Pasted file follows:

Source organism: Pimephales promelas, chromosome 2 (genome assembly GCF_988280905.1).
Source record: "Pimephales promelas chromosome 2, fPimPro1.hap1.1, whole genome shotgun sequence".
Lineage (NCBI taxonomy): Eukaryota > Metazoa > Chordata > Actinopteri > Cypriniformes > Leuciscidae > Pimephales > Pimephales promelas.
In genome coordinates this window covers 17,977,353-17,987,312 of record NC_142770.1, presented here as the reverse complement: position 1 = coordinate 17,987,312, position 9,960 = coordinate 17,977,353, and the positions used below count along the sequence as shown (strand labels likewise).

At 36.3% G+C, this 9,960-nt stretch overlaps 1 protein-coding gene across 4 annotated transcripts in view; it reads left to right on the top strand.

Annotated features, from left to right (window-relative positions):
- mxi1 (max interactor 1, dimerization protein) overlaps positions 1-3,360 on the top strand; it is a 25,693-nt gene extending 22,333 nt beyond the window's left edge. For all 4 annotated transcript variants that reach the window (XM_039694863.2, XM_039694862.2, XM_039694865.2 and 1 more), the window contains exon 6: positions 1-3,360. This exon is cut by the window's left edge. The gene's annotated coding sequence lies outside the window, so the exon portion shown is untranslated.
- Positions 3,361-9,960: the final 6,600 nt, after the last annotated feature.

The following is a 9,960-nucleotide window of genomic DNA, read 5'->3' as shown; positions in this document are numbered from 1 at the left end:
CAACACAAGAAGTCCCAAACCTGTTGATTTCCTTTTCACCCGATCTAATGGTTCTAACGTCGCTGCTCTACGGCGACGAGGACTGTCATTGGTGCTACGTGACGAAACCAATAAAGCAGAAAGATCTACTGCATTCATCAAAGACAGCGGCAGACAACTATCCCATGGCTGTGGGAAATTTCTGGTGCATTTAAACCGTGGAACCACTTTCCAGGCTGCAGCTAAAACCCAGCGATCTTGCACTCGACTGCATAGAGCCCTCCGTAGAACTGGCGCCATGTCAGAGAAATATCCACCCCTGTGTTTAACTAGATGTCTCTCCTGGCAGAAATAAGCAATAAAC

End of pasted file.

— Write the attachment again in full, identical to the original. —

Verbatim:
Source organism: Pimephales promelas, chromosome 2 (genome assembly GCF_988280905.1).
Source record: "Pimephales promelas chromosome 2, fPimPro1.hap1.1, whole genome shotgun sequence".
Lineage (NCBI taxonomy): Eukaryota > Metazoa > Chordata > Actinopteri > Cypriniformes > Leuciscidae > Pimephales > Pimephales promelas.
In genome coordinates this window covers 17,977,353-17,987,312 of record NC_142770.1, presented here as the reverse complement: position 1 = coordinate 17,987,312, position 9,960 = coordinate 17,977,353, and the positions used below count along the sequence as shown (strand labels likewise).

At 36.3% G+C, this 9,960-nt stretch overlaps 1 protein-coding gene across 4 annotated transcripts in view; it reads left to right on the top strand.

Annotated features, from left to right (window-relative positions):
- mxi1 (max interactor 1, dimerization protein) overlaps positions 1-3,360 on the top strand; it is a 25,693-nt gene extending 22,333 nt beyond the window's left edge. For all 4 annotated transcript variants that reach the window (XM_039694863.2, XM_039694862.2, XM_039694865.2 and 1 more), the window contains exon 6: positions 1-3,360. This exon is cut by the window's left edge. The gene's annotated coding sequence lies outside the window, so the exon portion shown is untranslated.
- Positions 3,361-9,960: the final 6,600 nt, after the last annotated feature.

The following is a 9,960-nucleotide window of genomic DNA, read 5'->3' as shown; positions in this document are numbered from 1 at the left end:
CAACACAAGAAGTCCCAAACCTGTTGATTTCCTTTTCACCCGATCTAATGGTTCTAACGTCGCTGCTCTACGGCGACGAGGACTGTCATTGGTGCTACGTGACGAAACCAATAAAGCAGAAAGATCTACTGCATTCATCAAAGACAGCGGCAGACAACTATCCCATGGCTGTGGGAAATTTCTGGTGCATTTAAACCGTGGAACCACTTTCCAGGCTGCAGCTAAAACCCAGCGATCTTGCACTCGACTGCATAGAGCCCTCCGTAGAACTGGCGCCATGTCAGAGAAATATCCACCCCTGTGTTTAACTAGATGTCTCTCCTGGCAGAAATAAGCAATAAAC